Coping with the Mental Stress of CML

Why and how to make mental wellbeing a priority in your treatment for chronic myeloid leukemia.

A man writes in a journal. Writing can help you process the emotional and mental burden of living with a diagnosis like CML.

Living with chronic myeloid leukemia (CML) can be a burden on your mental and emotional health. There is the uncertainty about whether the cancer will progress. The unwelcome side effects that can result from treatment. The cost of treatment. The fatigue and mood changes that often come when blood cell counts are not at healthy levels. The stress that cancer can put on relationships.

For these reasons and many others, it is important to make mental and emotional wellbeing a priority of your treatment plan.

Who you can talk to

CML is not a battle you need to fight alone. There are resources available to help you, including resources that can help you manage the emotional and mental burden of living with CML. These include:

  • Your healthcare providers. In order to provide you with the best care possible, your healthcare team needs to know how you are feeling. This includes how you are feeling physically, as well as how you are feeling emotionally and mentally.
  • Oncology social workers. Oncology social workers are licensed professionals that can provide counseling to people affected by cancer, and also help with the practical aspects of managing cancer.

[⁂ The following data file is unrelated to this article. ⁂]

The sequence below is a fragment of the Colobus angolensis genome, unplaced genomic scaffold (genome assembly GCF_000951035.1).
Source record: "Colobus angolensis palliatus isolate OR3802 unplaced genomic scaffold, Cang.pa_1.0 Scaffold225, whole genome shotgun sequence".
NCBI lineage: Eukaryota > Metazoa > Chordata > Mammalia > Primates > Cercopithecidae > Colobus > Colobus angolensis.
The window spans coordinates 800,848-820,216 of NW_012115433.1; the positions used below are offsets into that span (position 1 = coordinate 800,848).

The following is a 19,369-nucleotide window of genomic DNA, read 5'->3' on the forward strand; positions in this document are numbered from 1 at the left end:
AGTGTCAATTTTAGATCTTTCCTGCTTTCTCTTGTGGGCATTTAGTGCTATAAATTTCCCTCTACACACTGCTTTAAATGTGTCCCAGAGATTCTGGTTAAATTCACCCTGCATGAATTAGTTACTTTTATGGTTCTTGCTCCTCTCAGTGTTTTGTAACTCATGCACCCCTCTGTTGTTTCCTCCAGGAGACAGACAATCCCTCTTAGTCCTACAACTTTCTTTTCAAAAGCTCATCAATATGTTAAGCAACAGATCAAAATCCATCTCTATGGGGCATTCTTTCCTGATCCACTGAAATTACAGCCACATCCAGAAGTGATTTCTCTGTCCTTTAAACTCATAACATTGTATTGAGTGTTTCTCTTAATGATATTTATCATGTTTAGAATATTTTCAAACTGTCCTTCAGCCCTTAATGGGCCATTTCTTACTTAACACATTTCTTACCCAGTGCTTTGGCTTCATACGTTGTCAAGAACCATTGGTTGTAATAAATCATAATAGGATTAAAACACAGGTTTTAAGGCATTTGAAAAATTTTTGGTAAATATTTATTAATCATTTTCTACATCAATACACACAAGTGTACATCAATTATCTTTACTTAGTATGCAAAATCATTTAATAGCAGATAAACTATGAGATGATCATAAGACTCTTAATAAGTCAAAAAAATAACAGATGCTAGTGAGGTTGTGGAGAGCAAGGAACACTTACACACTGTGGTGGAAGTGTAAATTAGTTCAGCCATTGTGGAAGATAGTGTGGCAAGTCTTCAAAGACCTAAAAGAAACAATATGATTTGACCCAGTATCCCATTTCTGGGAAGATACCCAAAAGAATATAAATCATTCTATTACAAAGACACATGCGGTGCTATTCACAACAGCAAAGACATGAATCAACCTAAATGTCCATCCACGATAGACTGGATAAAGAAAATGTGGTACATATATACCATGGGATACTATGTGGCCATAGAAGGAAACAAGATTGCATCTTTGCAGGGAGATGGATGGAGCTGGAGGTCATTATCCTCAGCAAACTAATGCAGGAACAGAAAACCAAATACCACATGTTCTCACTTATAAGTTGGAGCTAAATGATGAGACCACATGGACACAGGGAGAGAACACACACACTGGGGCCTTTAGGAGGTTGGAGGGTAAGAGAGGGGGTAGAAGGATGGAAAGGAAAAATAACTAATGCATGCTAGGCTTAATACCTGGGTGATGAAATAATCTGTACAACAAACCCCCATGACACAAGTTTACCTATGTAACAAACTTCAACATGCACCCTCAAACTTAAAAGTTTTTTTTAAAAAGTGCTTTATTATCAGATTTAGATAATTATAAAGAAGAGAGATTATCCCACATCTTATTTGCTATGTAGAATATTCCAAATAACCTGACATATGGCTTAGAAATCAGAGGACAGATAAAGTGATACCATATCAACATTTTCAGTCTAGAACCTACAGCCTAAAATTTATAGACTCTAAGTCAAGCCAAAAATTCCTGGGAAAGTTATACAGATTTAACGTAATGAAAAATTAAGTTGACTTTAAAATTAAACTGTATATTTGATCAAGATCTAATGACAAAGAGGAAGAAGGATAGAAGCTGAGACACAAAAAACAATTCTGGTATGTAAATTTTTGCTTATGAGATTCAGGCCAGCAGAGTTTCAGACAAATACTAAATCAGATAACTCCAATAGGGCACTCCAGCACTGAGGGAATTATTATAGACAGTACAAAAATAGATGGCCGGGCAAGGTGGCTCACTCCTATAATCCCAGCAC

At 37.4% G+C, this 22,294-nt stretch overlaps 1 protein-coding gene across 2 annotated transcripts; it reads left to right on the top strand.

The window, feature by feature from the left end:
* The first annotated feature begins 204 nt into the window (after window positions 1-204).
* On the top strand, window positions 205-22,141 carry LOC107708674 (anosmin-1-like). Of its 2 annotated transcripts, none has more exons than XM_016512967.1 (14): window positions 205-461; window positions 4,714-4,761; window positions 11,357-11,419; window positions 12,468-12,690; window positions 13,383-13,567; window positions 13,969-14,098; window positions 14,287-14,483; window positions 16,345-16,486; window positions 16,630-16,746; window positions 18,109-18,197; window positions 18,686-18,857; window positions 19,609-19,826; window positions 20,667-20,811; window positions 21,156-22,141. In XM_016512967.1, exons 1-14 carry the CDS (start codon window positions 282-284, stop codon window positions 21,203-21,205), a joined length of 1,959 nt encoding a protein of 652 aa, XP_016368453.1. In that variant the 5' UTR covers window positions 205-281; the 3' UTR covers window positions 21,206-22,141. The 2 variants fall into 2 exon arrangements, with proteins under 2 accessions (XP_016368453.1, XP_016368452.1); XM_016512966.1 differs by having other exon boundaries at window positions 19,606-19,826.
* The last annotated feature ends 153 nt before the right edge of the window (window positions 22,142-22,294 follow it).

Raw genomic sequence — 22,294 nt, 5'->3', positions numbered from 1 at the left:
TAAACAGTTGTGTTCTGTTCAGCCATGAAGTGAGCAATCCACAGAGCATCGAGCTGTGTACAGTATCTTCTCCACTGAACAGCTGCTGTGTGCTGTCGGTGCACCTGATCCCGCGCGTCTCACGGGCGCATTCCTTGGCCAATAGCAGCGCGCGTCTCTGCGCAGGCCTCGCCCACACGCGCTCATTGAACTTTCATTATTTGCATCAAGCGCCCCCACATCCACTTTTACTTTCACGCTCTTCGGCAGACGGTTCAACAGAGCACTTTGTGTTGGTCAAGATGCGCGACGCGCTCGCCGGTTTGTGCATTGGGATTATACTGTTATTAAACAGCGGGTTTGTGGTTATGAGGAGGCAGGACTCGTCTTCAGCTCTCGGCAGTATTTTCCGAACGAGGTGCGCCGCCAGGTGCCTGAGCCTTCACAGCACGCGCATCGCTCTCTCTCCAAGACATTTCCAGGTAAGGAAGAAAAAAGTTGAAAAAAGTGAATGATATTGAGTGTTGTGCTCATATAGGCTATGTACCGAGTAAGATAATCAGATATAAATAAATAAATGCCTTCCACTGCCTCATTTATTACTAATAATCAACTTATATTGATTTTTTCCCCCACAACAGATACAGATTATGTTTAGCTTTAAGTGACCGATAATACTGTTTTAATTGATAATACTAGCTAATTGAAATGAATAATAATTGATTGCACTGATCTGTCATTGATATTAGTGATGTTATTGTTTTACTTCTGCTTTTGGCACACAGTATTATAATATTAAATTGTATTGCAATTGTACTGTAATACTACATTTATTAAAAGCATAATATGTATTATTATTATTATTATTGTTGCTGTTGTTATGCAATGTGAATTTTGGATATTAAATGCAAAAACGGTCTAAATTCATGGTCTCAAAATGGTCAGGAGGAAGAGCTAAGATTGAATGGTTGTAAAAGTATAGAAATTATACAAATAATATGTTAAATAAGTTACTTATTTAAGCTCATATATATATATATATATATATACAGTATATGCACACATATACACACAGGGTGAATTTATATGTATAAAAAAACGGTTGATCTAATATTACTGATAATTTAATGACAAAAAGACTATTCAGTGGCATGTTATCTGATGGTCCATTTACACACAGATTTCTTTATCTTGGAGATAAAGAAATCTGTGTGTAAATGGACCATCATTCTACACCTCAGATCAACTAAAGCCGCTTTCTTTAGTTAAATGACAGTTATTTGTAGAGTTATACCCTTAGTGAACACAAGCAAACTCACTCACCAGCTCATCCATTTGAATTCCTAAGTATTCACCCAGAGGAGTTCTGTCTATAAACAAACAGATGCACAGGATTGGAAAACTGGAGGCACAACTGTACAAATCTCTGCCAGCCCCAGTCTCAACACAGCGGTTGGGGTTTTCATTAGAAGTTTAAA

• Support groups. The only people who truly understand what it is like to have a disease are other people who have it. Cancer support groups offer the chance to meet and speak with other people who have leukemia. Hospitals and cancer care centers may have information about local support groups. You can also join an online support group.

You can also try keeping a journal. Taking the time to write down your experience can help you better understand what you are feeling and how to talk about it.

What to discuss

If you want to talk, but are not sure where to start, try thinking about the following questions:

  • Do you feel anxious, angry, or depressed?
  • How do you feel about your physical appearance?
  • Do you have concerns or doubts about your diagnosis and test results?
  • Do you have concerns or doubts about your treatment plan?
  • Has CML affected what you can eat and the food you enjoy?
  • Have you lost your sense of taste or smell?
  • Are you having difficulty concentrating?
  • Are you experiencing pain, other symptoms, or side effects?
  • Are you concerned about the cost of treatment?
  • Are you concerned about your fertility?
  • How often do you feel stressed?
  • What is the worst part of having CML?
  • What does having CML prevent you from doing?
  • Has the diagnosis affected your relationships with friends and loved ones?

Remember that there is no wrong way to feel, and that it’s okay if you can’t put into words exactly how you feel and why.

Article sources open article sources

Kathryn E. Flynn and Ehab Atallah. “Quality of Life and Long-Term Therapy in Patients with Chronic Myeloid Leukemia.” Current Hematologic Malignancy Reports, 2016. Vol. 11, No. 2.
Cancer.Net. "Leukemia - Chronic Myeloid - CML: Coping with Treatment."
Phoebe Star. "Psychological Distress and Financial Burden Impact Adherence to CML Treatment." American Health & Drug Benefits. February 2015, Vol. 8.
Cancer.Net. "Spotlight On: Oncology Social Workers – Part I, a Q&A."
University of California San Francisco. "Oncology Social Work."
Leukemia & Lymphoma Society. "Support Groups."
CancerCare. "Blood Cancers Patient Support Group."
CML Advocates Network. "CML Patient Organizations Worldwide."
Cancer.Net. "The Power of Writing."
Abramson Cancer Center. "Living With Chronic Myeloid Leukemia."

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